Verse > Anthologies > T. H. Ward, ed. > The English Poets > Vol. V. Browning to Rupert Brooke
Thomas Humphry Ward, ed.  The English Poets.  1880–1918.
Vol. V. Browning to Rupert Brooke
By Stephen Phillips (1868–1915)
“BUT if I live with Idas, then we two
On the low earth shall prosper hand in hand
In odours of the open field, and live
In peaceful noises of the farm, and watch
The pastoral fields burned by the setting sun.        5
And he shall give me passionate children, not
Some radiant god that will despise me quite,
But clambering limbs and little hearts that err.
And I shall sleep beside him in the night,
And fearful from some dream shall touch his hand        10
Secure; or at some festival we two
Will wander through the lighted city streets;
And in the crowd I’ll take his arm and feel
Him closer for the press. So shall we live.
And though the first sweet sting of love be past,        15
The sweet that almost venom is; though youth,
With tender and extravagant delight,
The first and secret kiss by twilight hedge,
The insane farewell repeated o’er and o’er,
Pass off; there shall succeed a faithful peace;        20
Beautiful friendship tried by sun and wind,
Durable from the daily dust of life.
And though with sadder, still with kinder eyes,
We shall behold all frailties, we shall haste
To pardon, and with mellowing minds to bless.        25
Then though we must grow old, we shall grow old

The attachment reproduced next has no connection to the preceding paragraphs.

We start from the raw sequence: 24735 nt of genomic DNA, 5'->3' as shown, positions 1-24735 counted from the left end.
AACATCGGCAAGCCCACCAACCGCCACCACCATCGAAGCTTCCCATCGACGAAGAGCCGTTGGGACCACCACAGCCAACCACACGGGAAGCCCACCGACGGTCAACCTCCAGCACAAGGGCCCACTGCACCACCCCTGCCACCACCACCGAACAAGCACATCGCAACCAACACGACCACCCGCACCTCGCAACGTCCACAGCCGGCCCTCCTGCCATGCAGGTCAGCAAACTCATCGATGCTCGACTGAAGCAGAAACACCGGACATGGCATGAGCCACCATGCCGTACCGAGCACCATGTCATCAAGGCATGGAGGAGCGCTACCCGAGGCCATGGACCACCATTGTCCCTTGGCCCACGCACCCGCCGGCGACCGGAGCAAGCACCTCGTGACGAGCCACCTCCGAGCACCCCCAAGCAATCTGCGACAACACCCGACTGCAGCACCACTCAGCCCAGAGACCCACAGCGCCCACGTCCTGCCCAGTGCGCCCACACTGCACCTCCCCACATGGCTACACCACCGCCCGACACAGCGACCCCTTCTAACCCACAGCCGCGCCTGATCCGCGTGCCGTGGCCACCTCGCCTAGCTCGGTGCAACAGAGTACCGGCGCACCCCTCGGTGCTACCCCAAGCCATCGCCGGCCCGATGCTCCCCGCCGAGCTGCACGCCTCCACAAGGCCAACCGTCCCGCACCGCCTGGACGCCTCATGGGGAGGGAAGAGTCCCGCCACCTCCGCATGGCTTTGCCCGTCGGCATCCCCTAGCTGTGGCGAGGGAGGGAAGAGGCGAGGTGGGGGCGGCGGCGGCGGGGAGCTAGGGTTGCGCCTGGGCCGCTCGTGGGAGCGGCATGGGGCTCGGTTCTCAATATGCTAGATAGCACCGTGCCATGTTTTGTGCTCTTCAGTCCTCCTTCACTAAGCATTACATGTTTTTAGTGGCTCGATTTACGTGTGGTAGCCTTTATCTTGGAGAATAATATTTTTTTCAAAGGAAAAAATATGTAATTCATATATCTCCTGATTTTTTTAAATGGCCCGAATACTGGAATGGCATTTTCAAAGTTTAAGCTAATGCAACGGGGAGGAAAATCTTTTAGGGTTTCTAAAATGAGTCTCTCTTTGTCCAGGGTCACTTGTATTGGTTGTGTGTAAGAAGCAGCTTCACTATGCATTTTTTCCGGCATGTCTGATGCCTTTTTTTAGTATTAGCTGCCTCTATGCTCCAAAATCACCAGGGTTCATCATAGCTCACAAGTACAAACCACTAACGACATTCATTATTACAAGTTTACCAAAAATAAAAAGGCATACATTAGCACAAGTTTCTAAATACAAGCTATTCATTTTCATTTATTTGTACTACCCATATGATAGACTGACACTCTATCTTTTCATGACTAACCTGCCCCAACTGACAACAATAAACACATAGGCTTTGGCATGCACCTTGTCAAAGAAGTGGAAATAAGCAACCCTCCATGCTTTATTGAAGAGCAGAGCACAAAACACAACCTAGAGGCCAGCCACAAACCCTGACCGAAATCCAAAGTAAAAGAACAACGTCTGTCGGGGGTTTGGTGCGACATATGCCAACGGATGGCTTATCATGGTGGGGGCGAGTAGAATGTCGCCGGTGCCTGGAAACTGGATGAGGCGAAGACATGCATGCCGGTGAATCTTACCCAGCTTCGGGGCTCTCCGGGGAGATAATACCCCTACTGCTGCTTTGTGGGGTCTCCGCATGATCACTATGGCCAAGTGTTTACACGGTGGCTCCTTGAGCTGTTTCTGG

Together, and he shall not greatly miss
My bloom faded, and waning light of eyes,
Too deeply gazed in ever to seem dim;
Nor shall we murmur at, nor much regret        30
The years that gently bend us to the ground,
And gradually incline our face; that we
Leisurely stooping, and with each slow step,
May curiously inspect our lasting home.
But we shall sit with luminous holy smiles,        35
Endeared by many griefs, by many a jest,
And custom sweet of living side by side;
And full of memories not unkindly glance
Upon each other. Last, we shall descend
Into the natural ground—not without tears—        40
One must go first, ah god! one must go first;
After so long one blow for both were good;
Still like old friends, glad to have met, and leave
Behind a wholesome memory on the earth.
And thou, beautiful god, in that far time,        45
When in thy setting sweet thou gazest down
On this grey head, wilt thou remember then
That once I pleased thee, that I once was young?”

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